A colleague sent me a link to a somewhat humorous post at the ExportLawBlog about Santa Claus possibly being denied entry into the U.S. because he will have visited Cuba and delivered toys. Before reading my comments, be sure to read “How OFAC Stole Christmas” first.
My sources in North Pole advise that Saint Nick hired some top-notch attorneys in town just to make sure he would not run astray of U.S. laws that seek a peaceful transition and a return to freedom just 90 miles from our shores. Santa has also waived the attorney-client privielge and allowed his lawyers to share some of their advice with me.
First, Santa was advised that § 515.207 would not apply to his activities tomorrow as he would not be engaging in any form of trade with the Cuban Communist Party that controls the government of Cuba. He was not trading with the state sponsor of terror that is Cuba, but sharing Christmas cheer with the Cuban people just as U.S. citizens do throughout the year. Santa’s lawyers plugged the latter group with Santa and told him that the U.S. remains the largest donor country in the world of humanitarian assistance to the people of Cuba.
Second, in case anyone still tried to go after against Santa and his crew, an emergency application for a religious acitivity license was submitted (See § 515.566). While you would not know it by the media reporting on the holiday season, Christmas remains a religious holiday. Despite close to fifty years of squashing the free exercise of religion, Cuba remains close to ninety percent Catholic and they have celebrated the holiday, albeit mostly underground and in reserved manner, ever since.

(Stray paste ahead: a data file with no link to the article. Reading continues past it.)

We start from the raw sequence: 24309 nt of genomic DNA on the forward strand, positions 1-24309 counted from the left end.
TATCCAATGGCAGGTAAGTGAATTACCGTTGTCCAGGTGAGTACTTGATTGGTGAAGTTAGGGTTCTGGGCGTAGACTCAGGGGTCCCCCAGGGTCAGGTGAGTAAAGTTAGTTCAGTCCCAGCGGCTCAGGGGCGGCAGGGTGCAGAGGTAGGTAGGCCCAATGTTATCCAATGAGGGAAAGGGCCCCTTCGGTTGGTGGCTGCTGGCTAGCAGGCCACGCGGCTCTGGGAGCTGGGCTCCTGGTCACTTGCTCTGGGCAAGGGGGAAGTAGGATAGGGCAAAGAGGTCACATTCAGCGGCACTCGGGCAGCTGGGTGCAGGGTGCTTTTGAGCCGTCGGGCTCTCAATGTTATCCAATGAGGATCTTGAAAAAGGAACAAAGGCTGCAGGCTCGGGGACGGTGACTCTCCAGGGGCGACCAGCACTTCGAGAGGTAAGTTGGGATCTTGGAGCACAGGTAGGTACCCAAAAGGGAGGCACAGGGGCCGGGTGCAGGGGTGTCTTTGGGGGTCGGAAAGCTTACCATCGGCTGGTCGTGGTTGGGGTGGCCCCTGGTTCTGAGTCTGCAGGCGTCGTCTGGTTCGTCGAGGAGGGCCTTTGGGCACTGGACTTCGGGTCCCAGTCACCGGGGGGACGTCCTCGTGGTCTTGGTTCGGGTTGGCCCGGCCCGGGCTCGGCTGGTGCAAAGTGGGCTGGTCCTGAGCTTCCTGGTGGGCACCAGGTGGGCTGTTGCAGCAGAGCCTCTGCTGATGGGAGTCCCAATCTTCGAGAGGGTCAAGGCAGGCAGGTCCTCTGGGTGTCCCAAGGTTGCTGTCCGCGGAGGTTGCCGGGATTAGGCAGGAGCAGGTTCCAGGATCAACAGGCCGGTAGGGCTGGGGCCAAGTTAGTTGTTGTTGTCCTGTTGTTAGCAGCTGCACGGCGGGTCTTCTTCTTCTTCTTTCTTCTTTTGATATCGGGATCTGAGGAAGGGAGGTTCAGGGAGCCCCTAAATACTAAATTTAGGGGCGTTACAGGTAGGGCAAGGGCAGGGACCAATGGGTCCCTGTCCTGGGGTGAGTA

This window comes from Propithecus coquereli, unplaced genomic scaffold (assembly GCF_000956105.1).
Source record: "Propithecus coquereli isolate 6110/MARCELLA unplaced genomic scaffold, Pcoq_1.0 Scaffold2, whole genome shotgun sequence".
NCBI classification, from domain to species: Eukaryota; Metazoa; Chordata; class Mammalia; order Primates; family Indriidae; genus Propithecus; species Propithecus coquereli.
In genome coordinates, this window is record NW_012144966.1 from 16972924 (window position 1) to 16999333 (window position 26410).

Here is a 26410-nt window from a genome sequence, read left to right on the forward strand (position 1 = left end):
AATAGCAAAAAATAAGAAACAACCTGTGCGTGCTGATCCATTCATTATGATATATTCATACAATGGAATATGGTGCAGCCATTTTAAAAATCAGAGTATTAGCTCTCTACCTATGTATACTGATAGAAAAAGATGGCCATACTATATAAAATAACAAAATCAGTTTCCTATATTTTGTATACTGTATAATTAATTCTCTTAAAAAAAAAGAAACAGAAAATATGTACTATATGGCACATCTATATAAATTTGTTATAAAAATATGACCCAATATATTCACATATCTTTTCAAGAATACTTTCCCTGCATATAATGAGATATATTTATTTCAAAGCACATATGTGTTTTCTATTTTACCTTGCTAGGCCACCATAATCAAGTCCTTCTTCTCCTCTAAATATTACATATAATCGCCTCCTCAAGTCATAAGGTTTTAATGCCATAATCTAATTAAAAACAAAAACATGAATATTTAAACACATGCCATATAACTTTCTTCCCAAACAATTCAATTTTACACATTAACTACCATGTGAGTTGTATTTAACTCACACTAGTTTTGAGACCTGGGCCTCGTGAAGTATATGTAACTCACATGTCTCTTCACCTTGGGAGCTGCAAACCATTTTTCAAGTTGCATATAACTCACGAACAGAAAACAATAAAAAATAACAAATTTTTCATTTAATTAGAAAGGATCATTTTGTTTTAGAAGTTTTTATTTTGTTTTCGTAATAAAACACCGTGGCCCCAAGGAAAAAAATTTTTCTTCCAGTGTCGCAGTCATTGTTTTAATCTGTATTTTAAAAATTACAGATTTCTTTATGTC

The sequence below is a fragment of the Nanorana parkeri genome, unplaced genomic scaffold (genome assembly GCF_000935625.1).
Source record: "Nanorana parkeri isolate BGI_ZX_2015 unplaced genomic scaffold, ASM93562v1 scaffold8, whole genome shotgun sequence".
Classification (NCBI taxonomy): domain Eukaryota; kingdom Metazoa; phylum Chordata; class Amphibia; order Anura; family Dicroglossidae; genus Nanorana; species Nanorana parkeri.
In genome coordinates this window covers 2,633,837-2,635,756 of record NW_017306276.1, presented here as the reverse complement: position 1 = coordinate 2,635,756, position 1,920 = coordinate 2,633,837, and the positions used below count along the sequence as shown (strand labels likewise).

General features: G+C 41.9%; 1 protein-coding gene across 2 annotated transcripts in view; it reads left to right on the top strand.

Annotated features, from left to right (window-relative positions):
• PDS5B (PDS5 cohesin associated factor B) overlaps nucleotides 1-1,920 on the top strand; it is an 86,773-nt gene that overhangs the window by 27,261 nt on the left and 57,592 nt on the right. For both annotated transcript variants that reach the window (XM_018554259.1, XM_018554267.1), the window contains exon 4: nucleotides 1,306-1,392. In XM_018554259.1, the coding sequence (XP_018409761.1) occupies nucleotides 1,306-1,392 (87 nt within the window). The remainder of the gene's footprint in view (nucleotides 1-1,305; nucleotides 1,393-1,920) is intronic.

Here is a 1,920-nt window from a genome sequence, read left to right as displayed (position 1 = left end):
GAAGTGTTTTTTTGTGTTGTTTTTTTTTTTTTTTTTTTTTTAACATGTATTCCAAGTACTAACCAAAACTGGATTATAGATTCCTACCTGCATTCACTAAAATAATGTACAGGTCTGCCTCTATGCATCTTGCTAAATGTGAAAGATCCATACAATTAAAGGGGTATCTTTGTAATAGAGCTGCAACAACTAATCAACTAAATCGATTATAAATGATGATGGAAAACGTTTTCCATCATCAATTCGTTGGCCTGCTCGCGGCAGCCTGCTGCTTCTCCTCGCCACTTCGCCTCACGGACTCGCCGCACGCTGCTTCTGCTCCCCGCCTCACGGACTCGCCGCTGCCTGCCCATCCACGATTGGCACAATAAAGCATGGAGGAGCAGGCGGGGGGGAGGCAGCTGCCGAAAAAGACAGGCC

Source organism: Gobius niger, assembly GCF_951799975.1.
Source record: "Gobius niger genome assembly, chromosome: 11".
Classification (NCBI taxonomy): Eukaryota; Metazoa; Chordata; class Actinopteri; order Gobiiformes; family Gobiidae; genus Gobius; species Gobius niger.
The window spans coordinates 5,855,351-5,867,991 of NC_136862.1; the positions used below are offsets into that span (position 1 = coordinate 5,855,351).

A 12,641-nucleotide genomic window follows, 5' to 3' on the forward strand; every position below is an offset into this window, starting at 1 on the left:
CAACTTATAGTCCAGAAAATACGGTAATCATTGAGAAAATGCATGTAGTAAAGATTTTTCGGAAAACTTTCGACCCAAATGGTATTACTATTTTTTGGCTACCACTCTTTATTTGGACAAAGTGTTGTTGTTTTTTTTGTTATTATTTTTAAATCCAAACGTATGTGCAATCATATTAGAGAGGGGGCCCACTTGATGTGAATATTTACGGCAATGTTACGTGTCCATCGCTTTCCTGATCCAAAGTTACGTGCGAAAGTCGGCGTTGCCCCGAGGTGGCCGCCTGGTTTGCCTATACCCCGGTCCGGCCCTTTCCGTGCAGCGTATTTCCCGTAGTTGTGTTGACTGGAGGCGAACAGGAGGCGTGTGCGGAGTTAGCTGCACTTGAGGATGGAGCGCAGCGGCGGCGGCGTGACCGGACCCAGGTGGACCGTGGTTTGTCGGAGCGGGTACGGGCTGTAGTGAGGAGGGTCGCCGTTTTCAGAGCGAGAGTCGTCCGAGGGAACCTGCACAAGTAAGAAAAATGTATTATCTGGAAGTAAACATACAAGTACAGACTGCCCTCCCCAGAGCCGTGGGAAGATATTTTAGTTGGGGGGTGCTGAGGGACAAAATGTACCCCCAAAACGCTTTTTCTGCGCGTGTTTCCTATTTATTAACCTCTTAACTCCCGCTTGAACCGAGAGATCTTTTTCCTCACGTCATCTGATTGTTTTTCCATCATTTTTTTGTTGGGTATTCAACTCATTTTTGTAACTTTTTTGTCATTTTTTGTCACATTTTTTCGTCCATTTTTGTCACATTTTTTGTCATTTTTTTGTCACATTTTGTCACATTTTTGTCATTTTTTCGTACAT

Santa was also advised that while some of us would like to see Titles III and IV of the Cuban Liberty and Solidarity Act enforced, non-U.S. citizens are allowed to freely traffic in stolen properties and practice tourism apartheid with impunity. Aghast, Santa said he would never do such things even if he could and asked if he should remove such people from his gift list? His lawyers advise that they could not answer the question.
As a final note, I suggested to Santa’s legal team that they had more to worry about from the Cuban MINFAR and MININT than any agency of the U.S. Government (Tip: the photo used at ExportLawBlog should, from experience, have included a Cuban Mig and not as U.S. jet as we all know how trigger happy our “friends” down South are on these subjects). Furthermore, rather than concern himself about Cuba, there may be a more pressing legal cause with Russia and her claiming the “North Pole” seabed earlier this year.
P.S. If anyone stole Christmas it has been the Communist Party of Cuba that has denied the Cuban people the right to worship freely since it took power in 1959, among other things too numerous to list here that augur for more, not less, sanctions and other robust measures against the Communist Party of Cuba. As that system has evolved, so have U.S. laws and regulations. On this latter topic I posted an item just last week.